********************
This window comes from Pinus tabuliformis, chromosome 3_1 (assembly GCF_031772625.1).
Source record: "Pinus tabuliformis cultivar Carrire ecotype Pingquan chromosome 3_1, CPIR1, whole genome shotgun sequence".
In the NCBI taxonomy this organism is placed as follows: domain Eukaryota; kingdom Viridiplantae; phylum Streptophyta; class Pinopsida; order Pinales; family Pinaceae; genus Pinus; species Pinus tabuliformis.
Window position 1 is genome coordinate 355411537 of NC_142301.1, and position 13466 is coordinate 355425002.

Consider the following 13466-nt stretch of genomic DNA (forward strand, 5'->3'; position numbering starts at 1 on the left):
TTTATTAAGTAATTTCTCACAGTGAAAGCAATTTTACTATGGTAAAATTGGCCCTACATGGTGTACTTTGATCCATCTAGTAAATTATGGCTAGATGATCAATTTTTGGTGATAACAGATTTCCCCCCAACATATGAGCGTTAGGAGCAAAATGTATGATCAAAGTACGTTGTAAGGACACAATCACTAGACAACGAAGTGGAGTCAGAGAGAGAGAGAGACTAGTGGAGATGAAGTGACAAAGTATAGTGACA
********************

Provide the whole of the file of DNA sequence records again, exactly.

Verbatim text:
This window comes from Pinus tabuliformis, chromosome 3_1 (assembly GCF_031772625.1).
Source record: "Pinus tabuliformis cultivar Carrire ecotype Pingquan chromosome 3_1, CPIR1, whole genome shotgun sequence".
In the NCBI taxonomy this organism is placed as follows: domain Eukaryota; kingdom Viridiplantae; phylum Streptophyta; class Pinopsida; order Pinales; family Pinaceae; genus Pinus; species Pinus tabuliformis.
Window position 1 is genome coordinate 355411537 of NC_142301.1, and position 13466 is coordinate 355425002.

Consider the following 13466-nt stretch of genomic DNA (forward strand, 5'->3'; position numbering starts at 1 on the left):
TTTATTAAGTAATTTCTCACAGTGAAAGCAATTTTACTATGGTAAAATTGGCCCTACATGGTGTACTTTGATCCATCTAGTAAATTATGGCTAGATGATCAATTTTTGGTGATAACAGATTTCCCCCCAACATATGAGCGTTAGGAGCAAAATGTATGATCAAAGTACGTTGTAAGGACACAATCACTAGACAACGAAGTGGAGTCAGAGAGAGAGAGAGACTAGTGGAGATGAAGTGACAAAGTATAGTGACA